Letter to Editor: Diversity of opinion



To the Editor:

As a loyal Islander reader, I was saddened and dismayed to read the inaccurate and personal attack on our fine, community-oriented, Bar Harbor Warrant Committee in the Islander’s anonymous July 4 editorial.

First, the Warrant Committee is not divided into subcommittees because the Warrant Committee is too large. The Warrant Committee is large so that enough smaller committees can examine each discrete part of our town government: Public Works; Schools; Fire and Police; Public Health, Welfare and Recreation; and General Government (the remaining town departments and all other warrant articles, such as Land Use Ordinance (LUO) amendments and Citizens’ Initiatives). Each subcommittee studies its part of the budget on a line-by-line basis and investigates multiple avenues of information to reach an informed recommendation to the full Warrant Committee. For example, the Public Works Subcommittee typically meets with the Public Works Director and may visit project sites and facilities.

Each subcommittee reports their findings and recommendations at a specially designated meeting of the full Warrant Committee and deliberations and debate ensue. Each budget item is voted on by the full Warrant Committee. A similar process is involved for LUO amendments. This carefully focused General Government Subcommittee process is followed by a full Warrant Committee scrutiny and its ultimate final recommendation to the voters. A two-step independent review and “more sets of eyes” are applied for all our important budget items and LUO amendments in the Warrant Committee process.

Second, this independent checks and balances and “second set of eyes” review is done in the full sunshine and transparency required by Maine’s Freedom of Access Act (FOAA). Proper notice is given of all subcommittee and full Warrant Committee meetings, public access is assured, and public comment is encouraged.

For the Islander to suggest that “subcommittees also pose a challenge under open meeting laws” is a personal attack unworthy of the editorial’s anonymous writers. I have never seen Islander staff attend a subcommittee meeting during my nine years on the Warrant Committee. I see absolutely no basis for this innuendo.

The Town Council also has subcommittees, yet the Islander has never questioned that process. The Islander need have only researched the town archives, reviewed the Municipal Building’s secure bulletin board or had a discussion with the Town Clerk to confirm that every subcommittee meeting is properly noticed. Warrant Committee members take their legal oaths and ethical obligations seriously.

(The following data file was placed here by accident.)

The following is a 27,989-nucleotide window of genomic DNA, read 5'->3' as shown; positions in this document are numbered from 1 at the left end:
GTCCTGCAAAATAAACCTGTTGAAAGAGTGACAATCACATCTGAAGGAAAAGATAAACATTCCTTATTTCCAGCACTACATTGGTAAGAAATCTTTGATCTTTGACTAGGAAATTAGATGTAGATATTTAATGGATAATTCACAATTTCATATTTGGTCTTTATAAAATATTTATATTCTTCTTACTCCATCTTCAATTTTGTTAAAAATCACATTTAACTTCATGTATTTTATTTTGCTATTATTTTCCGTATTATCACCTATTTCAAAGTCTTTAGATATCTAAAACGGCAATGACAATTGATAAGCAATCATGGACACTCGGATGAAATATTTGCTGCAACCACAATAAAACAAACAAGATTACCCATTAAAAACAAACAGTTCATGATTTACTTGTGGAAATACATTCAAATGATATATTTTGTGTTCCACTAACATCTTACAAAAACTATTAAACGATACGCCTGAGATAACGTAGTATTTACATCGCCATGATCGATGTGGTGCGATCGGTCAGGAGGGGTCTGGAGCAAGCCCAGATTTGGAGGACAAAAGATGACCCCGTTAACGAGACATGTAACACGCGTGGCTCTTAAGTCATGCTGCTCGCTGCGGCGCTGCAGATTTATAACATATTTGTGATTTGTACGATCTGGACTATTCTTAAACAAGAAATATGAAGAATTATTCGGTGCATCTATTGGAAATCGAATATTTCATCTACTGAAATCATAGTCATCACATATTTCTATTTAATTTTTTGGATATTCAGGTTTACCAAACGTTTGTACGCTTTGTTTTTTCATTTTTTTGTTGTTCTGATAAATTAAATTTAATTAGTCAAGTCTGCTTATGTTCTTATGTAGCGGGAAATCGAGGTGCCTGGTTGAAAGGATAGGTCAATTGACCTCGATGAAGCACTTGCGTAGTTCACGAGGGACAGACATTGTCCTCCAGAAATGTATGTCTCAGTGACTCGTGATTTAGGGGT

Third, Warrant Committee members have the same First Amendment rights of free speech and petition as do all Bar Harbor citizens, and all members of the Bar Harbor government.

The Islander has published letters and columns by members of the Planning Board and members of the Town Council on issues that those bodies review. This does not violate the FOAA as this issue advocacy is the right of all elected or appointed officials.

This issue was definitively decided long ago by the town’s attorney, Mary Costigan of Bernstein Shur, but some town officials, such as Town Manager Cornell Knight, apparently refuse to apply it.

They ask how a Warrant Committee member can vote on a citizens’ petition he/she might have helped draft or circulate. They never ask how a Planning Board member can vote on a LUO amendment the Planning Board drafted or how a Town Councilor can vote on an ordinance he helped draft.

Legislation involves issue advocacy and we expect our legislators to have opinions. Do we really expect Senators Collins and King to be silent on issues that might come before them or legislation they routinely draft and sponsor?

The Islander then asks whether “informal group discussions — including the current Charter Commission ideas — before they are forwarded to the committee constitute illegal meetings.” Based on my discussions with the Attorney General’s Office and other lawyers, the answer is an unequivocal “No.”

No Warrant Committee subcommittee has ever met informally or illegally. As described above, timely legal notice is given for all Warrant Committee and subcommittee meetings. The Charter Commission should welcome input from Warrant Committee members before they make any recommendations.

Indeed, it would be unseemly for Warrant Committee members to offer no opinions before the final proposal was made by the Charter Commission and only then begin criticizing it. We should welcome debate and spirited discussion and not impose a gag rule on the Warrant Committee.

Why does the Islander have a double standard for the Warrant Committee? It criticizes Warrant Committee members for speaking out but stays silent when Planning Board members and town councilors offer their opinions to the Charter Commission. The First Amendment protects all of this activity by every elected and appointed official.

The Islander criticizes only the Warrant Committee for doing what every other elected and appointed body in Bar Harbor has done and should do. In my opinion, the Warrant Committee is being maligned because, on occasion, it has dared to disagree with the Town Council and the voters have agreed with the Warrant Committee. Let us have more debate and not impose a gag rule on the Warrant Committee.

Bar Harbor can preserve its democracy and improve its civility by welcoming the voices of those who might occasionally disagree with its Town Council, town manager and Planning Board. Diversity of opinion should be the strength of our community.

Donna Karlson

Bar Harbor

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